New Primary calendar? New Hampshire says ‘not so fast.’

Red Arrow Diner was honored to be featured in a recent Christian Science Monitor article by Story Hinkley about how Red Arrow Diner is a time capsule of United States politics as countless politicians have visited Red Arrow during the first in the nation primary. Read the full article below or click here to check it out on the Christian Science Monitor website.

Open the door to the Red Arrow Diner too forcefully, and it will smack right into Ted Cruz, Rudy Giuliani, both Bill and Hillary Clinton, and Barack Obama. 

Framed photographs of onetime presidential candidates line the New Hampshire diner’s entryway. Many of the candidates drape their arms around Carol Lawrence, the Red Arrow’s owner of 35 years. In fact, the entire place is a time capsule of U.S. politics, with metal nameplates marking various stools where candidates once sat. Hanging behind the counter, a license plate proudly reads “1st in NATION PRIMARY.”

For more than a century, New Hampshire has relished its unique role shaping presidential history, with its primary bestowing a crucial shot of momentum or a harsh dose of reality on White House hopefuls. Voters here enthusiastically embrace the flood of politicos who descend on their small state every four years – hosting candidates in their living rooms, filling town hall auditoriums, and casting ballots at one of the highest rates in the country.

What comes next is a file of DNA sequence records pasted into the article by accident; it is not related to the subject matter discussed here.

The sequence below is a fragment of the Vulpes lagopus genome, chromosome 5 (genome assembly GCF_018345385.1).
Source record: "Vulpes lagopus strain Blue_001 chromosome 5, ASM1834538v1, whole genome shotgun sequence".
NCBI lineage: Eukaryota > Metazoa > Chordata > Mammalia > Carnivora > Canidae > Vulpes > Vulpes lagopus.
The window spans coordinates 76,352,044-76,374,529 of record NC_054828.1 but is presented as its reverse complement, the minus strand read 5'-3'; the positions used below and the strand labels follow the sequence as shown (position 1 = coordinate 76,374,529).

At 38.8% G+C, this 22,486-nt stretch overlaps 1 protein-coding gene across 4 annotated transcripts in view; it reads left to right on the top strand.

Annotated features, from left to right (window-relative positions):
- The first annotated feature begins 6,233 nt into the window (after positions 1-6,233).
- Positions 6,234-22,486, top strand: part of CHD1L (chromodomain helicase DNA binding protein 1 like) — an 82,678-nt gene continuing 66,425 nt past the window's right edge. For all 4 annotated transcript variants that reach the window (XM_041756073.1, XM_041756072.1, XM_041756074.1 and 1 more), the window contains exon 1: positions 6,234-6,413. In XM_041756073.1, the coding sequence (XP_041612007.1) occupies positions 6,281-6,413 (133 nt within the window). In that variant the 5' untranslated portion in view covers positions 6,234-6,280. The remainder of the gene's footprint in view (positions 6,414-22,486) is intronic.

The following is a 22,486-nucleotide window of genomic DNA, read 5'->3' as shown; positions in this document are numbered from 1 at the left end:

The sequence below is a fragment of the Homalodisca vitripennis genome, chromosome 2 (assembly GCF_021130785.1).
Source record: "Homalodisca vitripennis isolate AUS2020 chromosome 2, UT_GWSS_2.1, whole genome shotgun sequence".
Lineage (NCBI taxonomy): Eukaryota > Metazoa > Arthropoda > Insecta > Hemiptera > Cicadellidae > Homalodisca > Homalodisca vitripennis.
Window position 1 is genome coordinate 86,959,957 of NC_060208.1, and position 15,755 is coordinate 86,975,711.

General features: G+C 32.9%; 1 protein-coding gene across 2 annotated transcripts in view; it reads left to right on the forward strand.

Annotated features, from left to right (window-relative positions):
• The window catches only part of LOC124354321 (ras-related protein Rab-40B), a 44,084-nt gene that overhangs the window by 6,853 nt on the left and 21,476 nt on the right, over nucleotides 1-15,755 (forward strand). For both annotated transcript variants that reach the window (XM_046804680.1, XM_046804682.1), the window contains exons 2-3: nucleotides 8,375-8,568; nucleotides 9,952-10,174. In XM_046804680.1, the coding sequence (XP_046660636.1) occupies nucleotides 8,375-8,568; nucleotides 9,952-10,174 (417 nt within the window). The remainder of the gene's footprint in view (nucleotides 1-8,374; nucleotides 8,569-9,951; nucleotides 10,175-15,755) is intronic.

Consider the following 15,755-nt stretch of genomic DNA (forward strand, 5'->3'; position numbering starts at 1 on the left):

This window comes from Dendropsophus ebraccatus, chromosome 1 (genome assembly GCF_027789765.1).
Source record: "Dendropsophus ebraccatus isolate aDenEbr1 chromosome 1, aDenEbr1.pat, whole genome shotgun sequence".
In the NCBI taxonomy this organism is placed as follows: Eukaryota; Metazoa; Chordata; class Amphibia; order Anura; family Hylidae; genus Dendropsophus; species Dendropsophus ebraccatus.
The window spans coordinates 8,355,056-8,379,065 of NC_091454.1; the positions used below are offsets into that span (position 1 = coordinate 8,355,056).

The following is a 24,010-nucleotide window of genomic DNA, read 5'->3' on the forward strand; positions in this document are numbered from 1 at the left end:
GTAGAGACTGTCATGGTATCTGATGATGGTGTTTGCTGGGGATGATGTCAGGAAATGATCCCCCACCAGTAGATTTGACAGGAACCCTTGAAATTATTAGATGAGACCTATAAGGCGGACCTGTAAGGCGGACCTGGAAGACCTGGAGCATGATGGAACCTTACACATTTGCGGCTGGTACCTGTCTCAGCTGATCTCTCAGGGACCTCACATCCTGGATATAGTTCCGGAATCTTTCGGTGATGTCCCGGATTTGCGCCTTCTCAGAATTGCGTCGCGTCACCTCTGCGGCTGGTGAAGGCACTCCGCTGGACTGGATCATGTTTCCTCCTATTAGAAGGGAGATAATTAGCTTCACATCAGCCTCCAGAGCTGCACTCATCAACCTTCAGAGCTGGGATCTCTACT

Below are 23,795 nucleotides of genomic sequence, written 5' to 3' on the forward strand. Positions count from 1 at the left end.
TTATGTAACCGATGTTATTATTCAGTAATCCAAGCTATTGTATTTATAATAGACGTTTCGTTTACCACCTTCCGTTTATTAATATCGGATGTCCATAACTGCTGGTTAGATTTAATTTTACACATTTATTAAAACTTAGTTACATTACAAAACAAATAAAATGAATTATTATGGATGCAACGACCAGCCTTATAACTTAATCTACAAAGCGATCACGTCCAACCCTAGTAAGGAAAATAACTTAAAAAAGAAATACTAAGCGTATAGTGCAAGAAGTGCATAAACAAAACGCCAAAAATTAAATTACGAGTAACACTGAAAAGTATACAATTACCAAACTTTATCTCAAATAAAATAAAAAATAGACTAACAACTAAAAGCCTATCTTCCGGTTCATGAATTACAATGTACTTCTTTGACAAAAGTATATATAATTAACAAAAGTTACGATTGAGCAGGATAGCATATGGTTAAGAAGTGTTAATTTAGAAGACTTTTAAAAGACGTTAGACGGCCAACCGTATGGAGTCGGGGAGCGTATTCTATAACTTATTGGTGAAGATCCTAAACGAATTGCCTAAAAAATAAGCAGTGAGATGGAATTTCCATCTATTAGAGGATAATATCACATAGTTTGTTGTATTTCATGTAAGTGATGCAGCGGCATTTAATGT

As Democrats vote this week on a plan for South Carolina to lead the 2024 primaries, New Hampshire says its “first-in-the-nation” status should be preserved – signaling a messy fight ahead.

But that favored status is now facing an existential threat. Following a recommendation from President Joe Biden, the Democratic National Committee is poised to approve a new primary schedule that would put South Carolina first instead. Advocates say the change would give voters of color a greater say in the nomination process. The DNC is scheduled to vote on it this weekend at its winter meeting in Philadelphia.